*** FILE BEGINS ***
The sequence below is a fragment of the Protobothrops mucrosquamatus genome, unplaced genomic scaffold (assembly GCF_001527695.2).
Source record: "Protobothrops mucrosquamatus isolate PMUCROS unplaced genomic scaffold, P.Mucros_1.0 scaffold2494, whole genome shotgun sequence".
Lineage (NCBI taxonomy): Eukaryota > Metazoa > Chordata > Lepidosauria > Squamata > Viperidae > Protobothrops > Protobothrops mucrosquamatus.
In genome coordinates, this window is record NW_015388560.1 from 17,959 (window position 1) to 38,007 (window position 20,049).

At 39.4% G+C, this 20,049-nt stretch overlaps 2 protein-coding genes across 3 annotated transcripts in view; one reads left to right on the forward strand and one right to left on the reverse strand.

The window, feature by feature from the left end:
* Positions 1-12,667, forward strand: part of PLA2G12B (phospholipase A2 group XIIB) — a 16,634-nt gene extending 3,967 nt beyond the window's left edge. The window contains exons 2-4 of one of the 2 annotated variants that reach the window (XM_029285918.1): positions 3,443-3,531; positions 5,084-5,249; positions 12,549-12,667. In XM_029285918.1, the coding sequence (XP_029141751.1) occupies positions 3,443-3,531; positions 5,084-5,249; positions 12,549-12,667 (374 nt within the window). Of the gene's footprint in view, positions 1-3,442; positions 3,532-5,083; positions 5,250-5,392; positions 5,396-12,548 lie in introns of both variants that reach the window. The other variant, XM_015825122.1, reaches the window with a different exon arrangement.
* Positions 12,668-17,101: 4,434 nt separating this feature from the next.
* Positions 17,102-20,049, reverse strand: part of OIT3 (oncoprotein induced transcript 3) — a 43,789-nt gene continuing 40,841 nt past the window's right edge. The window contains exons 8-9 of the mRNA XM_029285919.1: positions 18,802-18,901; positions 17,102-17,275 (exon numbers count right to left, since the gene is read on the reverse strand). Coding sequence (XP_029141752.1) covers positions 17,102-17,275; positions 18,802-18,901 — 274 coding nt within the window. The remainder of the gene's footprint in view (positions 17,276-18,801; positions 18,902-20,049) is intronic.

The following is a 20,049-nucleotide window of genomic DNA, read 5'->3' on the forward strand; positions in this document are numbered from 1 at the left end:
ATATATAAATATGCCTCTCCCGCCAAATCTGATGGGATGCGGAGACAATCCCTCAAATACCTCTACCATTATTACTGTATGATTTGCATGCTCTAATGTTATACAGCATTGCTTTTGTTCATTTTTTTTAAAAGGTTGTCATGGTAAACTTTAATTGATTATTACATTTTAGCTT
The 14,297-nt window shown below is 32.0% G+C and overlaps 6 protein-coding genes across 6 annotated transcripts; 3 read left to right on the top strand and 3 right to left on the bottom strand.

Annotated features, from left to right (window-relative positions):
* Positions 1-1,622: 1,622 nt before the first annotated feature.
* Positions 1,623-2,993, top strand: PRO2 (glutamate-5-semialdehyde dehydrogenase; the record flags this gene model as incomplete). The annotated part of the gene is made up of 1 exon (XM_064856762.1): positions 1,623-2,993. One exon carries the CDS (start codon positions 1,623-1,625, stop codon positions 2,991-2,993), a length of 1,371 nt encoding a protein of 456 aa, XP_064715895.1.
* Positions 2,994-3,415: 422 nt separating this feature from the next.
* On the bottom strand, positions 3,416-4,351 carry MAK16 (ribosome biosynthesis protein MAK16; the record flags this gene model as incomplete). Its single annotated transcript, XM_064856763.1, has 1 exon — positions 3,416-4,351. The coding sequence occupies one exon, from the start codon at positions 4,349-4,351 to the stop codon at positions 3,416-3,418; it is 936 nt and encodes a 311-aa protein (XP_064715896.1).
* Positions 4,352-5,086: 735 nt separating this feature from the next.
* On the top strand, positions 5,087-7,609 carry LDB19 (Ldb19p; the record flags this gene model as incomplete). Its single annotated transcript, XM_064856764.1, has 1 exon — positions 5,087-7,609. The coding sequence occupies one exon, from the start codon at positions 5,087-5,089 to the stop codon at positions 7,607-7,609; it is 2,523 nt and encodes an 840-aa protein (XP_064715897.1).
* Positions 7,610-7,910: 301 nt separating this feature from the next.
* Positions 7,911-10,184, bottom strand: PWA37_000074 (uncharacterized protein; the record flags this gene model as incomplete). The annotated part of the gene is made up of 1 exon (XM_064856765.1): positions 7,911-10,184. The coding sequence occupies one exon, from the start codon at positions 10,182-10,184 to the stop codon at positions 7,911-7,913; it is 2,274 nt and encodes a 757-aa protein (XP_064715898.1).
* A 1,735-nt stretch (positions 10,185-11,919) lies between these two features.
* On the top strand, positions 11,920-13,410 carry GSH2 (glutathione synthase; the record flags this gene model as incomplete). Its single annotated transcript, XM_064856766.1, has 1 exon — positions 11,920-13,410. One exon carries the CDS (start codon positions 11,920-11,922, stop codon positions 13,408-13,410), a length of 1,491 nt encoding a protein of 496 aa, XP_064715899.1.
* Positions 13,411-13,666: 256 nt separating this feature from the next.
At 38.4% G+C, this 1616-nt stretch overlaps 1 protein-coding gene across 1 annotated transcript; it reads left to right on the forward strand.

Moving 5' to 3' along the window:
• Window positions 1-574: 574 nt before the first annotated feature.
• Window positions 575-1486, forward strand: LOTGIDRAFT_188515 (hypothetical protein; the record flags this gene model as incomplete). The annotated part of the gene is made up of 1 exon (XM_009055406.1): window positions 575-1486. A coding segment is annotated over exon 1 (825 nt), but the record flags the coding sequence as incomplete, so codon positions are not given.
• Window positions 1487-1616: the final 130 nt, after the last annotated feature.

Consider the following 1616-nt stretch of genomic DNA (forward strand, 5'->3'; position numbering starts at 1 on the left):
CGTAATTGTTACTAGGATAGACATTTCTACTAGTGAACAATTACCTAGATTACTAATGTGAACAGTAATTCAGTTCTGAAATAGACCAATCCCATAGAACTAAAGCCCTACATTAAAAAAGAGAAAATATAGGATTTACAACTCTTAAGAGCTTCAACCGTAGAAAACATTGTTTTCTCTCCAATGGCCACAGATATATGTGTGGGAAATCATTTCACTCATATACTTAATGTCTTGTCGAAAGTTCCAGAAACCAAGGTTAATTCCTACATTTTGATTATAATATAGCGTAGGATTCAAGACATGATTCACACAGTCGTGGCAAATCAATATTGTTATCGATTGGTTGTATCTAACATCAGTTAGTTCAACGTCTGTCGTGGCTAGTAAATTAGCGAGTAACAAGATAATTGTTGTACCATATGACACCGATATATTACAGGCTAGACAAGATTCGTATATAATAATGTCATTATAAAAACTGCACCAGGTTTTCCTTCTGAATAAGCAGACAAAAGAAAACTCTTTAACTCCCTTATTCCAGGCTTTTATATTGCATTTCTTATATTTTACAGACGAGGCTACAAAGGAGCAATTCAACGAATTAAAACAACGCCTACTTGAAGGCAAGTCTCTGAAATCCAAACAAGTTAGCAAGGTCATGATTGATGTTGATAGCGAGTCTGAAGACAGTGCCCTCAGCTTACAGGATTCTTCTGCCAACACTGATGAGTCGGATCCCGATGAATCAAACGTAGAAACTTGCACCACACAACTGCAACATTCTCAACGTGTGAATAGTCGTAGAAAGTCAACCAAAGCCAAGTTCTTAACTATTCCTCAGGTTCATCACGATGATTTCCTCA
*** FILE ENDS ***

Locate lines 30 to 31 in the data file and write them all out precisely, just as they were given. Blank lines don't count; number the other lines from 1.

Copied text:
Consider the following 1616-nt stretch of genomic DNA (forward strand, 5'->3'; position numbering starts at 1 on the left):
CGTAATTGTTACTAGGATAGACATTTCTACTAGTGAACAATTACCTAGATTACTAATGTGAACAGTAATTCAGTTCTGAAATAGACCAATCCCATAGAACTAAAGCCCTACATTAAAAAAGAGAAAATATAGGATTTACAACTCTTAAGAGCTTCAACCGTAGAAAACATTGTTTTCTCTCCAATGGCCACAGATATATGTGTGGGAAATCATTTCACTCATATACTTAATGTCTTGTCGAAAGTTCCAGAAACCAAGGTTAATTCCTACATTTTGATTATAATATAGCGTAGGATTCAAGACATGATTCACACAGTCGTGGCAAATCAATATTGTTATCGATTGGTTGTATCTAACATCAGTTAGTTCAACGTCTGTCGTGGCTAGTAAATTAGCGAGTAACAAGATAATTGTTGTACCATATGACACCGATATATTACAGGCTAGACAAGATTCGTATATAATAATGTCATTATAAAAACTGCACCAGGTTTTCCTTCTGAATAAGCAGACAAAAGAAAACTCTTTAACTCCCTTATTCCAGGCTTTTATATTGCATTTCTTATATTTTACAGACGAGGCTACAAAGGAGCAATTCAACGAATTAAAACAACGCCTACTTGAAGGCAAGTCTCTGAAATCCAAACAAGTTAGCAAGGTCATGATTGATGTTGATAGCGAGTCTGAAGACAGTGCCCTCAGCTTACAGGATTCTTCTGCCAACACTGATGAGTCGGATCCCGATGAATCAAACGTAGAAACTTGCACCACACAACTGCAACATTCTCAACGTGTGAATAGTCGTAGAAAGTCAACCAAAGCCAAGTTCTTAACTATTCCTCAGGTTCATCACGATGATTTCCTCA